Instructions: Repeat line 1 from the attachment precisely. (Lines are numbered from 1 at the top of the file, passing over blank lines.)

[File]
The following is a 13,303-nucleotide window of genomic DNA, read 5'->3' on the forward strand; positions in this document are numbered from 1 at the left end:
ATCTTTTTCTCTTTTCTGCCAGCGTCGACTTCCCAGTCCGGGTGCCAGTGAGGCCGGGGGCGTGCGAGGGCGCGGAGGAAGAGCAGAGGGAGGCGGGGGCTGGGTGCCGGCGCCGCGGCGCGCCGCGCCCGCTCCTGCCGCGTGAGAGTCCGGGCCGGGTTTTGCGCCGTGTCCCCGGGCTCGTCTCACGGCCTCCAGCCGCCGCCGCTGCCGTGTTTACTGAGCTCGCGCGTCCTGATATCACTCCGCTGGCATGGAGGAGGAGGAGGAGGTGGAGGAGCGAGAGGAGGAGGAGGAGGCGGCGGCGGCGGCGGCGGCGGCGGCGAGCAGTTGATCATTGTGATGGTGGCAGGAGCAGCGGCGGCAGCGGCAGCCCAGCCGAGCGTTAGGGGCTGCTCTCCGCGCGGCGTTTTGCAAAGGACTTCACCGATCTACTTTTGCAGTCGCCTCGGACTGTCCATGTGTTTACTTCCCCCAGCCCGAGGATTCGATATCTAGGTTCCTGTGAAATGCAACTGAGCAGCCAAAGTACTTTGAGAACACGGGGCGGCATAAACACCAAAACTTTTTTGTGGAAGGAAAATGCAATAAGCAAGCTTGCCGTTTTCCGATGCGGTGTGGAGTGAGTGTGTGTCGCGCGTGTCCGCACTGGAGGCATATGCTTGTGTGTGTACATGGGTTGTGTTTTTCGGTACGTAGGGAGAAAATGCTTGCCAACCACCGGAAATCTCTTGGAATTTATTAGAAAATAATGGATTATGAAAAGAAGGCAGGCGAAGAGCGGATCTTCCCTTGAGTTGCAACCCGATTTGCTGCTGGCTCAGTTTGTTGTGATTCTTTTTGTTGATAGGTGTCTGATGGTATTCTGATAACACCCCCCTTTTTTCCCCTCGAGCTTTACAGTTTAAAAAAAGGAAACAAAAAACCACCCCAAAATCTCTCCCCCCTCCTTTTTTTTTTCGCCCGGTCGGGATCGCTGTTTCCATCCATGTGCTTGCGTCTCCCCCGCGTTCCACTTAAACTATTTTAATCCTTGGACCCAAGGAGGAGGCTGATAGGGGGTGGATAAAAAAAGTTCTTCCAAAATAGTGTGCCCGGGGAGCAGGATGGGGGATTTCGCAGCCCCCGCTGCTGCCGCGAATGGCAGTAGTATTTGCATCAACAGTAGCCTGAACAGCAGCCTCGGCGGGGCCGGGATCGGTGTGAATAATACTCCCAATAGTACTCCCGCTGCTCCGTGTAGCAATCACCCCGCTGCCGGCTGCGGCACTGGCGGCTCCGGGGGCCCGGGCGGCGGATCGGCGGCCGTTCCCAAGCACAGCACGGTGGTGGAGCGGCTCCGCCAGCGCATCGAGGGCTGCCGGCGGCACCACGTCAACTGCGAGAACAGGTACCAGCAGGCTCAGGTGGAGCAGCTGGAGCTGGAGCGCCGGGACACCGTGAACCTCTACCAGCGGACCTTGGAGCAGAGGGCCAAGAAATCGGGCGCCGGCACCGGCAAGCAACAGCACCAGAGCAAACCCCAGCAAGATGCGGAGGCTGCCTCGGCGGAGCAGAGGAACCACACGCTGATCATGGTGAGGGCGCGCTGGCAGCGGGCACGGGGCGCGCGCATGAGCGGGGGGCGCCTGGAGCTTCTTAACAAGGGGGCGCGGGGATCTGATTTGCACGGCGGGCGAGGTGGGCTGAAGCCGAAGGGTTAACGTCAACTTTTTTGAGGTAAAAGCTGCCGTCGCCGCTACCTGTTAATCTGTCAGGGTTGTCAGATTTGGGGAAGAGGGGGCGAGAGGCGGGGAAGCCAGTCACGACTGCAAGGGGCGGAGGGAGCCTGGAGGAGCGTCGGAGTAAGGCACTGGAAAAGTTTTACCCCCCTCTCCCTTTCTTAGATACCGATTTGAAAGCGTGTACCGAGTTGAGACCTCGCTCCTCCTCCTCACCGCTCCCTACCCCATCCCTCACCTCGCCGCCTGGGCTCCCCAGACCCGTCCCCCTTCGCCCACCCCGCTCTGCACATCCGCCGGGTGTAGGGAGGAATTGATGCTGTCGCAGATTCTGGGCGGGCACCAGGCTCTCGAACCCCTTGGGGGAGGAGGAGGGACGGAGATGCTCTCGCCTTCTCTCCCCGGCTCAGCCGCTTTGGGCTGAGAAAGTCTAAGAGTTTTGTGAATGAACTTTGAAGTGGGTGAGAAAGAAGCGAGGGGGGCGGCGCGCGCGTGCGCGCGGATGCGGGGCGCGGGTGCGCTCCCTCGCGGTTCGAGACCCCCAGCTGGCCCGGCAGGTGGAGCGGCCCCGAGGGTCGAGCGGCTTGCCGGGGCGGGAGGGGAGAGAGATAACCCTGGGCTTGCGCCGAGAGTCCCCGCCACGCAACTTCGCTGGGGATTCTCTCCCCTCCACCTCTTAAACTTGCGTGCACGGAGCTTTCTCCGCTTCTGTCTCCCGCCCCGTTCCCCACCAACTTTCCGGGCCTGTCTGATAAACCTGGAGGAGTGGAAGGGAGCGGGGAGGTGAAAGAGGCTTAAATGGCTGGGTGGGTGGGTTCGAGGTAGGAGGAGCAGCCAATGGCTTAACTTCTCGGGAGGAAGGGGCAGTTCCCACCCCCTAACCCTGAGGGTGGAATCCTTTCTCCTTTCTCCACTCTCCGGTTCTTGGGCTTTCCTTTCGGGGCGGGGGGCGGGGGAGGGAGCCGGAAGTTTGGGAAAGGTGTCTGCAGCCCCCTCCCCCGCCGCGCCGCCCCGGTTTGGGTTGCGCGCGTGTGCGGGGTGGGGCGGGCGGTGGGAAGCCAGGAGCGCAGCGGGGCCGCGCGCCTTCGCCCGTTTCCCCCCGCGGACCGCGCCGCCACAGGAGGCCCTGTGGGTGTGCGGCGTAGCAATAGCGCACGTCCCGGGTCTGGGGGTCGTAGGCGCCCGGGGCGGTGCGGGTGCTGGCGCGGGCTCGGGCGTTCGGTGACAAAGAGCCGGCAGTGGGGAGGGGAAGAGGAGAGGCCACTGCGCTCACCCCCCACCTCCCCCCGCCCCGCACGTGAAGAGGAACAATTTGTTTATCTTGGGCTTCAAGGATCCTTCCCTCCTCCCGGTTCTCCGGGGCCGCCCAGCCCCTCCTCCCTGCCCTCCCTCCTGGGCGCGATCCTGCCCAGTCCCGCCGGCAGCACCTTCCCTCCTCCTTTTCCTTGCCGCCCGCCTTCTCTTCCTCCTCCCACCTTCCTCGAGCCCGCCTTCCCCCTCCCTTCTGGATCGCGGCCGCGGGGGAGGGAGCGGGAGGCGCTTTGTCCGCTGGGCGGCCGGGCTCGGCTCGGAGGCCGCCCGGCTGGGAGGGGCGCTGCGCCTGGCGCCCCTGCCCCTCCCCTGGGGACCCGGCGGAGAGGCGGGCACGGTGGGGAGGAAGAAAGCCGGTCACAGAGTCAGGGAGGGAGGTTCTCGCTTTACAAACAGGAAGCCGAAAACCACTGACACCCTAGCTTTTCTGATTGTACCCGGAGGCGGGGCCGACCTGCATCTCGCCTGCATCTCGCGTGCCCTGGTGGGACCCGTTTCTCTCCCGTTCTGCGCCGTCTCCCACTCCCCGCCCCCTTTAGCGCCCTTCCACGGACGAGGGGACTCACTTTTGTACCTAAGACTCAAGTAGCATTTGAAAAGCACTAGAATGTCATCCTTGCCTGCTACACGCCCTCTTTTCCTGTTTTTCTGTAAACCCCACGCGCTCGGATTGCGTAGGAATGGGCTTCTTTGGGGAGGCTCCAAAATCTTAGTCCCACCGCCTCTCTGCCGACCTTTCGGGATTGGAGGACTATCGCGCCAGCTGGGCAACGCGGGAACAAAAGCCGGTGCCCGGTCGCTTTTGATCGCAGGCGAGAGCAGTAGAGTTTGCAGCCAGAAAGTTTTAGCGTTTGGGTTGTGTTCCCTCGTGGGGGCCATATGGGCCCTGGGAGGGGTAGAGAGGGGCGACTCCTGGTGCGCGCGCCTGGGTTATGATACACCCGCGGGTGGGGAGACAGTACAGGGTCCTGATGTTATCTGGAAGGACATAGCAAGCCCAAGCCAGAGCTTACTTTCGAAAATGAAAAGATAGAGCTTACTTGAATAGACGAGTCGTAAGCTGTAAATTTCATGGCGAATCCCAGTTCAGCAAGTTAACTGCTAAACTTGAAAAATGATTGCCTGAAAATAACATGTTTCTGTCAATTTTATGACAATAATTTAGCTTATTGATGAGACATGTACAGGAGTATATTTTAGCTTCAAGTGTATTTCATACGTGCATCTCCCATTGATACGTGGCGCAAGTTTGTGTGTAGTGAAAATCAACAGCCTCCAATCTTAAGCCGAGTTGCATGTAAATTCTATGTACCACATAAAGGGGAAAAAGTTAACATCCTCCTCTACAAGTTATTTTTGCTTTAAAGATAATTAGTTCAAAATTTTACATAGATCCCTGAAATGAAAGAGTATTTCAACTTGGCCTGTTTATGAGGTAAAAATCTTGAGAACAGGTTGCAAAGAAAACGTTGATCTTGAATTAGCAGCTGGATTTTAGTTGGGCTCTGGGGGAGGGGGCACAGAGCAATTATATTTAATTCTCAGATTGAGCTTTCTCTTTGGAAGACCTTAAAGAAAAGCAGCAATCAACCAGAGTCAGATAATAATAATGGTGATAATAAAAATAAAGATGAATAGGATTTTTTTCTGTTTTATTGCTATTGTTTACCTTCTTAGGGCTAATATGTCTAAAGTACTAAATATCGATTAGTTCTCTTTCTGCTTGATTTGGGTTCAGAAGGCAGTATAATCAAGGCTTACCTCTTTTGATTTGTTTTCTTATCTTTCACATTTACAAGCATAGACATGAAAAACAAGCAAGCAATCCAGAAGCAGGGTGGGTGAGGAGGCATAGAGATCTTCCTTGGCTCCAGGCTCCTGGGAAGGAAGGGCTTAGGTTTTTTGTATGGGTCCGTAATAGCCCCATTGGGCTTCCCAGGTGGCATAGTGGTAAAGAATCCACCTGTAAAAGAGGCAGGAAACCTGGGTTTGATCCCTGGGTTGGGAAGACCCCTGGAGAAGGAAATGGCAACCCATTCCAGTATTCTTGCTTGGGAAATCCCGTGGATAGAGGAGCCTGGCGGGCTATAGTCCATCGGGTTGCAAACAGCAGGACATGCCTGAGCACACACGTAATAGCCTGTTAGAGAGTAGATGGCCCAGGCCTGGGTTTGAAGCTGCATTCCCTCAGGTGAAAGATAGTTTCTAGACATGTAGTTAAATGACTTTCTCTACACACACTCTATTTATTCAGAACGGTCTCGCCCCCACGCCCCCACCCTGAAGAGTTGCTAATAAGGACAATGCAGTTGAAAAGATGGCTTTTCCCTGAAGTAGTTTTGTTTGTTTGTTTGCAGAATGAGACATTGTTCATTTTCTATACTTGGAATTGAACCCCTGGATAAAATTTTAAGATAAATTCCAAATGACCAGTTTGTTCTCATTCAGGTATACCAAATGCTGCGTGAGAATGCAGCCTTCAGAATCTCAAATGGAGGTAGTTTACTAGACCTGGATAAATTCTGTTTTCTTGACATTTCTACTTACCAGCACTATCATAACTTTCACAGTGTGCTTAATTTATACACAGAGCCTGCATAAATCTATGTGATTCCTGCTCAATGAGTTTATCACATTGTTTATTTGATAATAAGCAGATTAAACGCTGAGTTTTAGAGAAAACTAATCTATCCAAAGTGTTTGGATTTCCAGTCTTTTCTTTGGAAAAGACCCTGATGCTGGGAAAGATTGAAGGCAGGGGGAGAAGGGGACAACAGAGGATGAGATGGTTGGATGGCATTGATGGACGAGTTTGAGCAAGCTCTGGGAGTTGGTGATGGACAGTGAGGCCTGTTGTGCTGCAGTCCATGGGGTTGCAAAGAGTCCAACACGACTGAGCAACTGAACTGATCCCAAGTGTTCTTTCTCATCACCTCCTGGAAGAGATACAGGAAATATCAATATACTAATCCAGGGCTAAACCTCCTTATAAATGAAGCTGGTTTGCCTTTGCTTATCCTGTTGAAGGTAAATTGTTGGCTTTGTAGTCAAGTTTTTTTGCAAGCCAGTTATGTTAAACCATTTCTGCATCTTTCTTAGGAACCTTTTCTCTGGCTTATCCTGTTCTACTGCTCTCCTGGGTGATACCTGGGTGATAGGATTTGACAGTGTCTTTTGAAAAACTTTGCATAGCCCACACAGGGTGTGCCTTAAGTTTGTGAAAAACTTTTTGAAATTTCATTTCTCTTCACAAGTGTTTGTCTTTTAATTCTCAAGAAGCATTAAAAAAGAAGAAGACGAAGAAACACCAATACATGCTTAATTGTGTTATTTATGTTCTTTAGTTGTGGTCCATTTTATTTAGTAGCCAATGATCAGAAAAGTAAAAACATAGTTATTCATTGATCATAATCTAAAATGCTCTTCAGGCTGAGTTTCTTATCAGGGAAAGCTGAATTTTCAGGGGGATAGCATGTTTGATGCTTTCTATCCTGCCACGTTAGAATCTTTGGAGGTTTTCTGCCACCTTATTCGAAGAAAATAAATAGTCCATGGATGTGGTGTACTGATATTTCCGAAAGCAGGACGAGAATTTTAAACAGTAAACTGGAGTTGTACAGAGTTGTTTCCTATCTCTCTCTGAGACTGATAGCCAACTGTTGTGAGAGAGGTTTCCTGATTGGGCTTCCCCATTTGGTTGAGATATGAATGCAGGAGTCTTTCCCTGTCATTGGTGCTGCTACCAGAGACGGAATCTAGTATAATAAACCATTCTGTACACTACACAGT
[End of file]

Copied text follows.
The following is a 13,303-nucleotide window of genomic DNA, read 5'->3' on the forward strand; positions in this document are numbered from 1 at the left end: